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The Sun Today
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Solar Facts and Space Weather
Solar Facts and Space Weather

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The most recent Solar Storm Forecast from +TamithaSkov  - "The Sun has quickly kicked things into high gear this week with a massive active region that has fired 7 big flares and 3 partly Earth-directed solar storms in just a few days. We continue to wait for signs of the storms to hit Earth and are keeping a close eye for more flares. Catch up on some amazing aurora from the huge storm recently and see how the Sun will affect you this week."
https://youtu.be/F0res1dCmew

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Aurora! G3 (STRONG) geomagnetic storm levels have been reached because of the arrival of a CME. The CME is associated with a filament eruption from Aug. 12. The CME reaching the ACE spacecraft roughly 1 million miles before Earth is visible in the solar wind data. High latitudes should get some nice lights well into tomorrow. Good luck aurora hunters! credit: NOAA
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"One small step for [a] man, one giant leap for mankind" - Armstrong. 46 years ago today on July 20, 1969, Apollo 11 astronauts Neil Armstrong and Buzz Aldrin landed on the lunar surface in the Sea of Tranquility. 6 hours after landing Neil Armstrong became the first human being to set foot on the moon. credit: NASA
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2015-07-20
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A stream of high-speed solar wind from a coronal hole has reached Earth. This has unsettled the magnetosphere giving us a G1 geomagnetic storm, G2 is possible. This could mean aurora at higher latitudes. Watchers look out! Here are traces of the solar wind data from the ACE spacecraft, which sits 1 million miles in front of Earth in the direction of the sun. The increase in speed from the stream is apparent in the data. credit: NOAA/NASA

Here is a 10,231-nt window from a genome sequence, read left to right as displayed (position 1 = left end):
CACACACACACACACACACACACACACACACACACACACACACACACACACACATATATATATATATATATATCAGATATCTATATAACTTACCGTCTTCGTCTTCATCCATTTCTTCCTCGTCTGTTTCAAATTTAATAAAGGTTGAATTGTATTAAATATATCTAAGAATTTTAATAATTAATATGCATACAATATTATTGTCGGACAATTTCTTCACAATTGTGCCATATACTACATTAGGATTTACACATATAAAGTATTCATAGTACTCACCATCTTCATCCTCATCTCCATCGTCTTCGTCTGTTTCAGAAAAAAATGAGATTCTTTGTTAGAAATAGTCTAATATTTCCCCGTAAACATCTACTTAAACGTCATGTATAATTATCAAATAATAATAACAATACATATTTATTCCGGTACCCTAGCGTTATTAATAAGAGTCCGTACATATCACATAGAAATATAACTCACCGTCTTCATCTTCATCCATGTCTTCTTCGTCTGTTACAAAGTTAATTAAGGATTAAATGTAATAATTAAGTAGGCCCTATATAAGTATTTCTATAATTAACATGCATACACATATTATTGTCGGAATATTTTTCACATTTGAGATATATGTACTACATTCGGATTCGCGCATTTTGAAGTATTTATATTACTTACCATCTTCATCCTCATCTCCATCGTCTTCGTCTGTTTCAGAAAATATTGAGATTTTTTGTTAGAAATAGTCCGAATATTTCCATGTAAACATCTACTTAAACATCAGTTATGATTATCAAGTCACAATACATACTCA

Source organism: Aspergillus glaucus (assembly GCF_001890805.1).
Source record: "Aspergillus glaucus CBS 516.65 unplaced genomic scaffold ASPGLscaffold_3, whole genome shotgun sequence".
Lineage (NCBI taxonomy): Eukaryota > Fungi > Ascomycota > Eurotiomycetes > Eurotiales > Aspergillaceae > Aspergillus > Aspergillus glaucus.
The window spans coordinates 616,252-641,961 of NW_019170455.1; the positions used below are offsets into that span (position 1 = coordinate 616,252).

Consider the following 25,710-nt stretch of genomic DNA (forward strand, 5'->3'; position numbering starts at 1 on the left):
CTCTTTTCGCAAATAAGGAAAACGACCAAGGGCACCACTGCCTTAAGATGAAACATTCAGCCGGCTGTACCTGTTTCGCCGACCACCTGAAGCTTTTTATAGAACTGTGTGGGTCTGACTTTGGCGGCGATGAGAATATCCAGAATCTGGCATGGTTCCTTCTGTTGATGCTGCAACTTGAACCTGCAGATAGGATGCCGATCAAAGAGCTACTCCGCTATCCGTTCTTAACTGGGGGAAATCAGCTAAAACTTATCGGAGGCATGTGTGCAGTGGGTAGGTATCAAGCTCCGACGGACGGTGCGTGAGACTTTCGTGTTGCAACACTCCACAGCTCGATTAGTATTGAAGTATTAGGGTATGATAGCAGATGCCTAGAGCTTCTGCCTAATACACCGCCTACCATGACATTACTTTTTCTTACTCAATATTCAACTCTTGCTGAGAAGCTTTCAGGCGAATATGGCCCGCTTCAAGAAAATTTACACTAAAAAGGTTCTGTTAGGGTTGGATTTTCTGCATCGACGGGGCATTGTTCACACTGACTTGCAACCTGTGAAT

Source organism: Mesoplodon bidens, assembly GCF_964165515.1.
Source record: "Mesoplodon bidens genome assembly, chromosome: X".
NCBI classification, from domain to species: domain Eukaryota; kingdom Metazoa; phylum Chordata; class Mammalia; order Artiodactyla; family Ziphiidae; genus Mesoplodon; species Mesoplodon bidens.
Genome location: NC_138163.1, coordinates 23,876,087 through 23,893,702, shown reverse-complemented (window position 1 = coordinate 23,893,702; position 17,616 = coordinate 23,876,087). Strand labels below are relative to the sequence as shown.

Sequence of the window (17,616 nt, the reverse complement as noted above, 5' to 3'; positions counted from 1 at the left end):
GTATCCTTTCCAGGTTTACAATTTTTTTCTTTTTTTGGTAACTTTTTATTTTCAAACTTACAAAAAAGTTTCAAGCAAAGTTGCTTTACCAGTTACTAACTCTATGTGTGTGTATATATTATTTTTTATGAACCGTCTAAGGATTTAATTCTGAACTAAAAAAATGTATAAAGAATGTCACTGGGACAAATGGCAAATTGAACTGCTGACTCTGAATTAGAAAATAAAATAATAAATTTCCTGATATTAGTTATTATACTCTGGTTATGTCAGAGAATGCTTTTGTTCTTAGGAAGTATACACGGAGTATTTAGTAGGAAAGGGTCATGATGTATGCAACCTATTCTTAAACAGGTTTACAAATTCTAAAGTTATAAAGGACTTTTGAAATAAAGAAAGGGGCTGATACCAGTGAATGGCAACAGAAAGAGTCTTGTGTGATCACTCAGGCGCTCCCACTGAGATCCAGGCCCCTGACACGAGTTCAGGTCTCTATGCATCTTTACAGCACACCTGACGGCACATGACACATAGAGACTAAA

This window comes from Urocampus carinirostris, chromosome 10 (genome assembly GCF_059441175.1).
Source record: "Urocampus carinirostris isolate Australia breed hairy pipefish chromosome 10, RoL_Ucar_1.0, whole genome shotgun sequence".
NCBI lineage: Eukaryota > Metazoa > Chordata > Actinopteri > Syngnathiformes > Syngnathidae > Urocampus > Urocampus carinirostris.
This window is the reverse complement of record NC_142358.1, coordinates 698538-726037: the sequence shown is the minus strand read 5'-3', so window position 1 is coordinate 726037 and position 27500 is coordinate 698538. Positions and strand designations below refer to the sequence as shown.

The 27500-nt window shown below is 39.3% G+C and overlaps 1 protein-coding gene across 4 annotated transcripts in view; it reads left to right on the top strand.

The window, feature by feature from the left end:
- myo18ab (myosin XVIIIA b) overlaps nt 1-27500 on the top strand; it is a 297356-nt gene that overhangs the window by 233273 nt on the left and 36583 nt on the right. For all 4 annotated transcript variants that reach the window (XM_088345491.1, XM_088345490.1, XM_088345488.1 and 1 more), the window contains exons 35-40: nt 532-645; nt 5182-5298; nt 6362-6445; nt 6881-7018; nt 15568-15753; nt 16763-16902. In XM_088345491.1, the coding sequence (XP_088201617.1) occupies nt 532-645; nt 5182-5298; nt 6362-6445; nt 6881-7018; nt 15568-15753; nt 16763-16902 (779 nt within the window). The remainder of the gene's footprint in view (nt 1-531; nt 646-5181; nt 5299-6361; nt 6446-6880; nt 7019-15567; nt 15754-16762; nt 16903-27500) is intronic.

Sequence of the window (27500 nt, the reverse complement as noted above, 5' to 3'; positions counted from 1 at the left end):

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Using a Black Hole Telescope to Look at the X-ray Sun: A space telescope designed to look into the furthest most reaches of space at some of the most energetic phenomena in the known universe has, once again, been turned to face our nearest star, producing a rare and beautiful insight to our X-ray sun. ...
Image credit: Flaring, active regions of our Sun are highlighted in this new image combining observations from several telescopes. NASA/JPL-CALTECH/GSFC/JAXA http://bit.ly/1HkWiDq
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Here is the CME impact from yesterday. An interplanetary shock was detected by the ACE spacecraft (our solarwind watchdog) at 12:57 UT (8:57 am EDT.) The shock was caused by the CME we had been expecting. This is several hours early but it is within the average error of plus or minus 7 hours. NASA scientists expected a strong magnetospheric compression and geomagnetic storm. And that would mean more aurora! Here is a look at the ACE solarwind data, which shows the sudden change in speed and density due to the CME shock. So far geomagnetic activity has been low until just now. Maybe there is more to com.  credit: NASA/NOAA